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‘Tinder swindler’ blackmailed young Galway man over photos


From this week's Galway City Tribune

From this week's Galway City Tribune

‘Tinder swindler’ blackmailed young Galway man over photos

From the Galway City Tribune – A scammer who posed as a potential partner on a dating app obtained intimate images from a young Galway man and used them to blackmail and extort money from him.

The fraudster elicited the sexual images from the man under false pretences using a fake account on a popular dating website.

The images were then used to embarrass and blackmail the man into paying ransom money for the images to be returned or deleted.

This was just one recent example of romance fraud reported to Galway Gardaí in recent weeks.

It was relayed to the latest Galway City Joint Policing Committee meeting by Crime Prevention Officer Sergeant Michael Walsh.

Official fraud figures showed that there were fewer than five romance frauds reported to Gardaí in the first nine months of this year.

But Sgt Walsh said that the issue was far more prevalent, and the official figures were low because people were too embarrassed to report it.

Sgt Walsh said that incidents of accommodation fraud had spiked in recent weeks too, as students returned to the city for the start of the semester.

There were 14 incidents of accommodation fraud so far this year, many of them reported in September when third level students returned to the city.

Overall, there were a total of 200 frauds recorded in the official Garda crime figures for Galway City up to the end of September.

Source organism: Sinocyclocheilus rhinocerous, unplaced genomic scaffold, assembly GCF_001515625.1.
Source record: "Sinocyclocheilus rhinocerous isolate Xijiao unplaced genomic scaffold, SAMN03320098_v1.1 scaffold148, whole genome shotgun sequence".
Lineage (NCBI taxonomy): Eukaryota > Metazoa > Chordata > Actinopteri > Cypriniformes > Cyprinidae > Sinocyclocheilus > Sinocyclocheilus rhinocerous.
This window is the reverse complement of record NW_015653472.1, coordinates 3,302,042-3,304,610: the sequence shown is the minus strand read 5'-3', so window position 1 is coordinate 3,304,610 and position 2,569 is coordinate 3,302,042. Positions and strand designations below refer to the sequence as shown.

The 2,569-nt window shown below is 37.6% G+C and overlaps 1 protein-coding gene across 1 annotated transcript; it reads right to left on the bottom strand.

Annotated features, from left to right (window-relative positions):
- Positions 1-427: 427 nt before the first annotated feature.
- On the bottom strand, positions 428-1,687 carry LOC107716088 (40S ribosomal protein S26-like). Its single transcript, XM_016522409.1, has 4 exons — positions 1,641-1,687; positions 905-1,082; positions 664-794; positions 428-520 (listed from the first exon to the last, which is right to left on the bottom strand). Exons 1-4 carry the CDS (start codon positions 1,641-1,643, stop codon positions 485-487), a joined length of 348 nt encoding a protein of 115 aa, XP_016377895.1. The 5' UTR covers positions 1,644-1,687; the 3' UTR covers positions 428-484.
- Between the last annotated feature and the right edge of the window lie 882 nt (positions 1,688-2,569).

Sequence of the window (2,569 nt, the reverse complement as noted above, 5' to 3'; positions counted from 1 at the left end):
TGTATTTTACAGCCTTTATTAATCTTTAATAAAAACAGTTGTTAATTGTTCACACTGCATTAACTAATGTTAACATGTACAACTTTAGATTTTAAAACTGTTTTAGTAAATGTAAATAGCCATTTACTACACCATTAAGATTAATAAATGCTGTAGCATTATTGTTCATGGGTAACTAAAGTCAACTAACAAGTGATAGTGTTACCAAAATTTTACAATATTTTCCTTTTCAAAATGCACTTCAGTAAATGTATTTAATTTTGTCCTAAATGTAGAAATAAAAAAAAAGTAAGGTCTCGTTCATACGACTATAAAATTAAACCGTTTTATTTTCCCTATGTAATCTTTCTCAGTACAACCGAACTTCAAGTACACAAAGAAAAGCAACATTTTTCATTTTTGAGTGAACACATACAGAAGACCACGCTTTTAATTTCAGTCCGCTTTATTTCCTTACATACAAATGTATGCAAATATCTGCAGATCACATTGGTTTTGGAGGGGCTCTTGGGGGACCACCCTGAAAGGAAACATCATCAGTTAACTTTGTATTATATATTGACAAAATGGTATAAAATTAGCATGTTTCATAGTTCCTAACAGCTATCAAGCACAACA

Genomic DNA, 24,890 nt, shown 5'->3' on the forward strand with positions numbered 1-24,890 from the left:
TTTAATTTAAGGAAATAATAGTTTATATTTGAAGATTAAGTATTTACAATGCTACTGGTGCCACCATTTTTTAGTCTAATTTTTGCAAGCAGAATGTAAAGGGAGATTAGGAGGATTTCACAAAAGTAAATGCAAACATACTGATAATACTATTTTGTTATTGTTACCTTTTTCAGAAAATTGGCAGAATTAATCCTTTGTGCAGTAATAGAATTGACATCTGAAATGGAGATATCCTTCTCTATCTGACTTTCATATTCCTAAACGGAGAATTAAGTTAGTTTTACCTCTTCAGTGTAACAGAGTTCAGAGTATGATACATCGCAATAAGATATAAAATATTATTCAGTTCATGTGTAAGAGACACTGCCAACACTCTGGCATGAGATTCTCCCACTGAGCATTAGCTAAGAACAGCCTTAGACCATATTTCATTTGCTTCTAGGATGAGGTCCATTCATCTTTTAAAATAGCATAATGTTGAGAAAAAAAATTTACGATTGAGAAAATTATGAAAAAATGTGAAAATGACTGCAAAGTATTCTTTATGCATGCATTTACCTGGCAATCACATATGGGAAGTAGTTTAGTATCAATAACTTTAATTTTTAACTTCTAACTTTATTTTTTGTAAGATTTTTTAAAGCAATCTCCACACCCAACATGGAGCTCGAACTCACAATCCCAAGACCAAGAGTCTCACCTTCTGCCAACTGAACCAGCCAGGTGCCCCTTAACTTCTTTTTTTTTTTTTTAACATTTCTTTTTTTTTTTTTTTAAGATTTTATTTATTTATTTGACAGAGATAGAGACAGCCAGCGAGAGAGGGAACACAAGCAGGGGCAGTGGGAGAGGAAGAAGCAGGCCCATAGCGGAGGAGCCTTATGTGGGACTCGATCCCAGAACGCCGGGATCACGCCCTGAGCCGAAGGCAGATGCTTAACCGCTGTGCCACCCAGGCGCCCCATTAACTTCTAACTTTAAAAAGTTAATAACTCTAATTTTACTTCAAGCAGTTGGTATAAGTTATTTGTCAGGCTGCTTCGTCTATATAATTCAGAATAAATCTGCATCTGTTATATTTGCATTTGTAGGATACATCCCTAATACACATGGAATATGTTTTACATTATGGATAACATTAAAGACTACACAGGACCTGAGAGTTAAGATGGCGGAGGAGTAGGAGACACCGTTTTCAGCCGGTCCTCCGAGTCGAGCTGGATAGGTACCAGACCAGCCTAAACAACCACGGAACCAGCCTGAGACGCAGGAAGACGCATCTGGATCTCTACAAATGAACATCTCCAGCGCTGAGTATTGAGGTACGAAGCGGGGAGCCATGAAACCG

Almost one third of them (65) were account takeover frauds. This is where cybercriminals gain access to a victim’s account login details and uses it to steal funds or information.

There were 42 incidents of deception reported, and 29 incidents of ‘card not present’ fraud of credit cards.

Sgt Walsh said that the scammers were getting more and more sophisticated. Previously, phone scams were being carried out by fraudsters with foreign accents. But now they had hired people with Irish, including Dublin accents, which makes them sound more genuine and authentic.

Sgt Walsh reiterated the advice that people should not give out their bank or personal details to anyone, including information such as mother’s maiden name, pet’s name, favourite colour, and other information that could be used as password security answers.
This article first appeared in the print edition of the Galway City Tribune, October 28. You can support our journalism by subscribing to the Galway City Tribune HERE. The print edition is in shops every Friday.

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